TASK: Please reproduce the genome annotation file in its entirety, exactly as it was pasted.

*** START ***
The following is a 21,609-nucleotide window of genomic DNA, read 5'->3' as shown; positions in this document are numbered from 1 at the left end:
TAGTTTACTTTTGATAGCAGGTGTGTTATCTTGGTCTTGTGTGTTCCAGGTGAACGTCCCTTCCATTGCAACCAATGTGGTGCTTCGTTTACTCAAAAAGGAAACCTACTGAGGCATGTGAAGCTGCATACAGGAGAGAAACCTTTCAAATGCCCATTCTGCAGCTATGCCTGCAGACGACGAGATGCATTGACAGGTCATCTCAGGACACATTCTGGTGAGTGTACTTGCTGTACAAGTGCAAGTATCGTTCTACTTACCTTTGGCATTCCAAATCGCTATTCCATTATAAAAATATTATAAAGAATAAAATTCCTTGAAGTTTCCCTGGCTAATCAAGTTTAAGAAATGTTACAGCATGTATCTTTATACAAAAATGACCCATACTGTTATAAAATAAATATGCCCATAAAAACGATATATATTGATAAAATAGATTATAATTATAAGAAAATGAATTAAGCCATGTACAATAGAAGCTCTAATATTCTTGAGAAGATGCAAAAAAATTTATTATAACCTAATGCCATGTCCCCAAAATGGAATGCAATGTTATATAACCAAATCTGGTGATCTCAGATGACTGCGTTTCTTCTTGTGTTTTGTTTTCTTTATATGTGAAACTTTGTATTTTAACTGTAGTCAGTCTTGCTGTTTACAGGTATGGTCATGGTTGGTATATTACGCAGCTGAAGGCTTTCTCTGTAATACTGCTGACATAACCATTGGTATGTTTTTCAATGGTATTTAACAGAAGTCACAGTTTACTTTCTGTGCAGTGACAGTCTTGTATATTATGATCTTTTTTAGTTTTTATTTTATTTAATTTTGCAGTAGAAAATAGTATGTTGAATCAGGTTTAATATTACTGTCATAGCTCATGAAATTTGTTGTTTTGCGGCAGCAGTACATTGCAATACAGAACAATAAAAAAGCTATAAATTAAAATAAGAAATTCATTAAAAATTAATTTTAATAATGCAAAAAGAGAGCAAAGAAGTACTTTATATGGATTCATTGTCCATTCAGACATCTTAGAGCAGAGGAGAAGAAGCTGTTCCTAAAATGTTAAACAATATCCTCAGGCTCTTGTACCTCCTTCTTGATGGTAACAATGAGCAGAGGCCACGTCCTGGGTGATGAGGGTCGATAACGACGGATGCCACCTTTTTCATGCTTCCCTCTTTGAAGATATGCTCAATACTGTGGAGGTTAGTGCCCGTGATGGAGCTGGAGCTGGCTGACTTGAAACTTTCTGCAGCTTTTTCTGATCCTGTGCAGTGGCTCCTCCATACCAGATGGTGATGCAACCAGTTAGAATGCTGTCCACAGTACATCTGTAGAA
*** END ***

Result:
The following is a 21,609-nucleotide window of genomic DNA, read 5'->3' as shown; positions in this document are numbered from 1 at the left end:
TAGTTTACTTTTGATAGCAGGTGTGTTATCTTGGTCTTGTGTGTTCCAGGTGAACGTCCCTTCCATTGCAACCAATGTGGTGCTTCGTTTACTCAAAAAGGAAACCTACTGAGGCATGTGAAGCTGCATACAGGAGAGAAACCTTTCAAATGCCCATTCTGCAGCTATGCCTGCAGACGACGAGATGCATTGACAGGTCATCTCAGGACACATTCTGGTGAGTGTACTTGCTGTACAAGTGCAAGTATCGTTCTACTTACCTTTGGCATTCCAAATCGCTATTCCATTATAAAAATATTATAAAGAATAAAATTCCTTGAAGTTTCCCTGGCTAATCAAGTTTAAGAAATGTTACAGCATGTATCTTTATACAAAAATGACCCATACTGTTATAAAATAAATATGCCCATAAAAACGATATATATTGATAAAATAGATTATAATTATAAGAAAATGAATTAAGCCATGTACAATAGAAGCTCTAATATTCTTGAGAAGATGCAAAAAAATTTATTATAACCTAATGCCATGTCCCCAAAATGGAATGCAATGTTATATAACCAAATCTGGTGATCTCAGATGACTGCGTTTCTTCTTGTGTTTTGTTTTCTTTATATGTGAAACTTTGTATTTTAACTGTAGTCAGTCTTGCTGTTTACAGGTATGGTCATGGTTGGTATATTACGCAGCTGAAGGCTTTCTCTGTAATACTGCTGACATAACCATTGGTATGTTTTTCAATGGTATTTAACAGAAGTCACAGTTTACTTTCTGTGCAGTGACAGTCTTGTATATTATGATCTTTTTTAGTTTTTATTTTATTTAATTTTGCAGTAGAAAATAGTATGTTGAATCAGGTTTAATATTACTGTCATAGCTCATGAAATTTGTTGTTTTGCGGCAGCAGTACATTGCAATACAGAACAATAAAAAAGCTATAAATTAAAATAAGAAATTCATTAAAAATTAATTTTAATAATGCAAAAAGAGAGCAAAGAAGTACTTTATATGGATTCATTGTCCATTCAGACATCTTAGAGCAGAGGAGAAGAAGCTGTTCCTAAAATGTTAAACAATATCCTCAGGCTCTTGTACCTCCTTCTTGATGGTAACAATGAGCAGAGGCCACGTCCTGGGTGATGAGGGTCGATAACGACGGATGCCACCTTTTTCATGCTTCCCTCTTTGAAGATATGCTCAATACTGTGGAGGTTAGTGCCCGTGATGGAGCTGGAGCTGGCTGACTTGAAACTTTCTGCAGCTTTTTCTGATCCTGTGCAGTGGCTCCTCCATACCAGATGGTGATGCAACCAGTTAGAATGCTGTCCACAGTACATCTGTAGAA